Almagor, the NGO that advocates for victims of terrorism, petitioned the High Court of Justice on Monday demanding that it stop the government from releasing Palestinians convicted for killing Israelis.
The organization wants the court to issue an injunction against the move until it can fully hear the petition.
As the Israeli government prepares to release 26 additional prisoners convicted of acts of terrorism before the signing of the Oslo Accords, the relatives of terrorism victims are also planning a large-scale demonstration in faint hopes of foiling the move.
Almagor is arguing that the government has exceeded its authority by releasing Palestinians who are residents of east Jerusalem, and thus holders of Israeli identity cards.
Some of the names of those due to be freed late Monday reside in east Jerusalem. Almagor is hoping that the High Court will at least delay the release and agree with its claim that freeing east Jerusalem residents would constitute an erosion of Israeli sovereignty in the capital.
Video courtesy of Eli Mandelbaum.
The organization is also demanding that the court permit a large-scale demonstration in front of the prime minister's residence as well as a procession to the Old City. The Jerusalem district police is opposed to such a procession. Almagor is arguing before the court that the police is limiting its right to free expression and the right to protest.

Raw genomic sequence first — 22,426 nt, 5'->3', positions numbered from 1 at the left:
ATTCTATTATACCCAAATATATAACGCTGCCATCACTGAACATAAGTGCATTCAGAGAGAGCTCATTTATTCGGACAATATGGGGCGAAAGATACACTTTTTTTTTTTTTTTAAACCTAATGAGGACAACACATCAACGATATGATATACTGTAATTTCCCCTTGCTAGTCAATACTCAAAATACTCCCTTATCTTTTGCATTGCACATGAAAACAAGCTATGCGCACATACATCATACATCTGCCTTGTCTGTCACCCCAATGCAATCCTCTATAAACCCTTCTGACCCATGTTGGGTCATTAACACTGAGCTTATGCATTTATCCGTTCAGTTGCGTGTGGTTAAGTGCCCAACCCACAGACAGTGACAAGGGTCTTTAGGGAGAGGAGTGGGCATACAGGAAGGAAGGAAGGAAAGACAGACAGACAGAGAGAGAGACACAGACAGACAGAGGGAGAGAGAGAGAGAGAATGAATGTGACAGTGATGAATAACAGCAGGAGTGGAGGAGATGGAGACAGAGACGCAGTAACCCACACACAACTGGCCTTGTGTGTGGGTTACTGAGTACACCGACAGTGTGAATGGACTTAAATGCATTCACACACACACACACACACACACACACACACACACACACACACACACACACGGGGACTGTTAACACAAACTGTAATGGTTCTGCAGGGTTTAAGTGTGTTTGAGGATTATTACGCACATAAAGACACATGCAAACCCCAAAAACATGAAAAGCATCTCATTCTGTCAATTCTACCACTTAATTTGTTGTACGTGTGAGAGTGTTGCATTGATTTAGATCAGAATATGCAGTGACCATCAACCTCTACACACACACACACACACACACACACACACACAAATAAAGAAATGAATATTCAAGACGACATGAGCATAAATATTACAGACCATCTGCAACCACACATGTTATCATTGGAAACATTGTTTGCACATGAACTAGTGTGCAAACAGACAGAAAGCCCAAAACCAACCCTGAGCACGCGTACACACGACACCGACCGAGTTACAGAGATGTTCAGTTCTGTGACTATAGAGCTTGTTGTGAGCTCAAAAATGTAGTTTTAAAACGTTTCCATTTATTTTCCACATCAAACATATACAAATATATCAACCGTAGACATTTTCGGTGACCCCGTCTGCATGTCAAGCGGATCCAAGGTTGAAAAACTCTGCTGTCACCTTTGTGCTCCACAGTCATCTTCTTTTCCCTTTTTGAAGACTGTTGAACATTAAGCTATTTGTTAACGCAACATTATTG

Palestinian officials condemned on Sunday the "Israeli blackmail" that led to the postponement of the release of 26 Palestinian security prisoners by one day.
prisoners were scheduled to be released on Monday night at 1 a.m., but
technical issues forced the postponement to Tuesday at 1 a.m.
The Shin Bet had already transferred the 26 prisoners expected to be released to Ofer Prison west of Ramallah, the Palestinian Authority said.
According to the
PA, the prisoners will be released at 1
a.m. Tuesday after being identified and being medically examined by the
The Palestinian Prisoners Club said that the number of
Palestinian prisoners still left in Israeli prisoners who were jailed
prior to the Oslo Accord is 32, instead of the 26 that were supposed to
remain in prison according to the deal agreed on in July. Among them are
14 Israeli-Arabs and one prisoner from Jerusalem who has an Israeli ID.
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